In children this is called rickets and in adults it is osteomalacia, which is the exact same thing just at different ages. In the UK ½ of adults are Vit D deficient and 16% have severe deficiency during winter.

 

Risk factors include:

  • lack of sunlight exposure
  • dark skin
  • Dietary, Vitamin D deficient diet (chapatis)
  • Malabsorption
  • Kidney failure, since there would not be enough 1 alpha hydroxylase produced to convert 25-hydroxycholecalciferol into 1,25 dihydroxycholecalciferol
  • Anticonvulsants stimulate vitamin d breakdown.
  •  

Osteomalacia: causes muscle and back pain, the biochemistry is Low Calcium and Phosphate, raised ALP


Rickets: causes bowed legs, costochondral swelling, widened epiphyses at the wrists and myopathy

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Chemical Pathology 1 - Calcium handling and metabolic bone disease

 

What is Osteoporosis? 

How is it diagnosed? 

What are the risk factors?

What is the treatment? 

Osteoporosis:

 

Normal biochemistry, a gradual reduction in bone density that will first present as a fracture. Diagnosed with a Dual energy X-ray absorptiometry (DEXA) scan. Of the hip and lumbar spine. The bone density is compared to the mean of a young healthy population. The standard deviations away from this is the T score. Z score is standard deviations away from age-matched control population. Definition of osteoporosis is a T score less than 2.5 standard deviations. Osteopenia is a T score between -1 and -2.5 standard deviations.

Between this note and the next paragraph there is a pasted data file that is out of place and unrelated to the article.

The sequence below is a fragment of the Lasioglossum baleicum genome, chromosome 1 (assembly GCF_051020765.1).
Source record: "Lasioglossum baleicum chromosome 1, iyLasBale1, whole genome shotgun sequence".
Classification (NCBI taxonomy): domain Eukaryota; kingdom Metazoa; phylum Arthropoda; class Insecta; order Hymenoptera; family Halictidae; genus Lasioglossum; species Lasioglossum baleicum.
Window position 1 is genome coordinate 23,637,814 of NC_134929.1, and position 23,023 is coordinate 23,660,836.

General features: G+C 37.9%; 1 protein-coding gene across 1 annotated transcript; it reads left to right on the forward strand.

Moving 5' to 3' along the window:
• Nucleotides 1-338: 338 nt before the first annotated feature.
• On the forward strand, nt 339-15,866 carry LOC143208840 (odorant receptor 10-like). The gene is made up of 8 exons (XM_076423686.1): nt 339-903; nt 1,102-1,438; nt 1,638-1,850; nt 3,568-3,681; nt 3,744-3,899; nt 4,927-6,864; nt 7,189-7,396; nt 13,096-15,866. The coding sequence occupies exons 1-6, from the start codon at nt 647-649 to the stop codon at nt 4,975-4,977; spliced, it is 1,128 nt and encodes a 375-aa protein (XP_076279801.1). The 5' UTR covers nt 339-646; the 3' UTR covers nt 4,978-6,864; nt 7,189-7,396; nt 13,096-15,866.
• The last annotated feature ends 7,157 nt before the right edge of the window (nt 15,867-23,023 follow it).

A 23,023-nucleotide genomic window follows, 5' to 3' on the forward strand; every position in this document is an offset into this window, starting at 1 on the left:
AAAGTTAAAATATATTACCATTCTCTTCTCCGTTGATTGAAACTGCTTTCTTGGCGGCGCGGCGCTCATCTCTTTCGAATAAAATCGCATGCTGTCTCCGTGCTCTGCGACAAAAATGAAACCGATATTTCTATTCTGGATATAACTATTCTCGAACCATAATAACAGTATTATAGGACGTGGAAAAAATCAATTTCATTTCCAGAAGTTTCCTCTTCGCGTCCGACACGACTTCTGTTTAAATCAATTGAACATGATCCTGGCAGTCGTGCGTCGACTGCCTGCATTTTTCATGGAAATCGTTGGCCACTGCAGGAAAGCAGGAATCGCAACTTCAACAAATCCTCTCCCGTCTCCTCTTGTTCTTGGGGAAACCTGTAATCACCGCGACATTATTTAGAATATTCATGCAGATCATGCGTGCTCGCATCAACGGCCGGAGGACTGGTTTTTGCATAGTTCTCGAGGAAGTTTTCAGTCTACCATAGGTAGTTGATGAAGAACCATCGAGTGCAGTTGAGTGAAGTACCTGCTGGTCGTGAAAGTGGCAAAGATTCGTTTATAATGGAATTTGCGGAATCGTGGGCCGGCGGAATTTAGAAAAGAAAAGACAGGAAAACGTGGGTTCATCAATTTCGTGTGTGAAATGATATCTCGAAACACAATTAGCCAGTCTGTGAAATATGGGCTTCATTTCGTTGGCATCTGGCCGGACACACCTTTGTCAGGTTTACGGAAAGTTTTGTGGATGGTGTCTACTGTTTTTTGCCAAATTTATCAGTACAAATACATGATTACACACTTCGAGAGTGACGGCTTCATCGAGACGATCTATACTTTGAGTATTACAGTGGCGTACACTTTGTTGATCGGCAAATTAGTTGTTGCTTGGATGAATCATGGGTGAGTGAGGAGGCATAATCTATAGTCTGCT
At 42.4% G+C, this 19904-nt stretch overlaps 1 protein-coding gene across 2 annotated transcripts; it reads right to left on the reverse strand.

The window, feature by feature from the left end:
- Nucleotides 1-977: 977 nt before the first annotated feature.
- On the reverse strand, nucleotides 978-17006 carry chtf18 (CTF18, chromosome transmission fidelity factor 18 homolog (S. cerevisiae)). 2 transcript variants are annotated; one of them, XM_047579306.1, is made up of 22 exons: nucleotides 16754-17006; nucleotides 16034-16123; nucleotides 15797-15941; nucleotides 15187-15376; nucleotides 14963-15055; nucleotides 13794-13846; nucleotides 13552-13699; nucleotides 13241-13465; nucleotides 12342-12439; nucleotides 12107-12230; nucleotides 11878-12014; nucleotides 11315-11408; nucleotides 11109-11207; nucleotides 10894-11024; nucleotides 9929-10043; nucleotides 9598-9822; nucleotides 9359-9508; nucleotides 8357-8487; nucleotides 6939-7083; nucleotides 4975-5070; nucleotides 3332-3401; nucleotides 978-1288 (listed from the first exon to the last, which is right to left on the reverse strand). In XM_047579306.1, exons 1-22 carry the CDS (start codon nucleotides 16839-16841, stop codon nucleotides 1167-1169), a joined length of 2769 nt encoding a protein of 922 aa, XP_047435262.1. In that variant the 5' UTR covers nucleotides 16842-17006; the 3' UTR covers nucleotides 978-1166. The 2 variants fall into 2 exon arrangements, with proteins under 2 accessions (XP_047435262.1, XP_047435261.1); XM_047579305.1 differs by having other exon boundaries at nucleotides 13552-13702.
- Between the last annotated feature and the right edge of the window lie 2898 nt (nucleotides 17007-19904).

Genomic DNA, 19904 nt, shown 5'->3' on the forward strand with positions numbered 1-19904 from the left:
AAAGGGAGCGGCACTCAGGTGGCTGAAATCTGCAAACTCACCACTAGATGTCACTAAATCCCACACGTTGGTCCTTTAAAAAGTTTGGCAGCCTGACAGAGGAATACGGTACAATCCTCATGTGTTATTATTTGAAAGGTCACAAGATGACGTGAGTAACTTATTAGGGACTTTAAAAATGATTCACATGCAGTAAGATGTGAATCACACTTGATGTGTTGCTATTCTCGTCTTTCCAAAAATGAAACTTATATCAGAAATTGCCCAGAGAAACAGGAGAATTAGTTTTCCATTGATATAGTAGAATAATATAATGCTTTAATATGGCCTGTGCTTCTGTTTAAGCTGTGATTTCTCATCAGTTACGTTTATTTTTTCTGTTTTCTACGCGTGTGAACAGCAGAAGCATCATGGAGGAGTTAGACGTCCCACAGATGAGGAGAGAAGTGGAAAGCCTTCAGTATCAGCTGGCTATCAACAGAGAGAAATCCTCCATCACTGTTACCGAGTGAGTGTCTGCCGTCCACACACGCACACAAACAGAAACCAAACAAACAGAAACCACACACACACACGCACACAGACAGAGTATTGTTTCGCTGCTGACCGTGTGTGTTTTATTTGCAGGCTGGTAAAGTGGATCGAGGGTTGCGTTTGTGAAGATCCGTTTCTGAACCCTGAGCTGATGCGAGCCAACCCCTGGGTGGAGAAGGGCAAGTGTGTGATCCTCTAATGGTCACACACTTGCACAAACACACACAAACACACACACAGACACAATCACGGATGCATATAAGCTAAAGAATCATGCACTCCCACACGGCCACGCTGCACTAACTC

Risk factors:

  • Childhood illness
  • Early menopause (loss of oestrogen production)
  • Lifestyle:
    • sedentary, alcoholism, smoking, low BMI
  • Steriods
  • Endocrine: hyperthyroidism


Treatment:

  • Lifestyle:
    • Weight bearing exercises
    • smoking cessation
    • reduced alcohol intake

 

  • Drugs:
    • Vitamin D/Calcium
    • Bisphosphonates, normally bone is made out of calcium and phosphate. These will synthetically put a nitrogen into the phosphate so that when an osteoblast lays down bone, there is calcium-bisphosphonate. This means that the osteoclast cannot break down the new bone since humans do not have an enzyme to break down carbon-nitrogen bonds. Making the bone permanent. Great but the side effects are tummy troubles, nauseas etc
    • Strontium (less used since thought to be less strong bone)
    • Oestrogens (also less used since increased risk of breast cancer)
    • Selective Estrogen Receptor Modulators (SERMS) like Raloxifene and Tamoxifen. These are antagonists in bone and antagonists in the breast. Great, side effects are bad hot flushes.

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Chemical Pathology 1 - Calcium handling and metabolic bone disease

 

What are the symptoms of Hypercalaemia? 

What are the casues of hypercalcaemia? 

 

Symptoms:

  • Polyuria
  • Polydypsia
  • Constipation
  • Neuro- confusion/ seizures/ coma

Important questions to ask following a hypercalcemia result:

  • firstly , DOUBLE CHECK THE RESULTS
  • Secondly, is the PTH SUPPRESSED (like it should be in normal physiology)?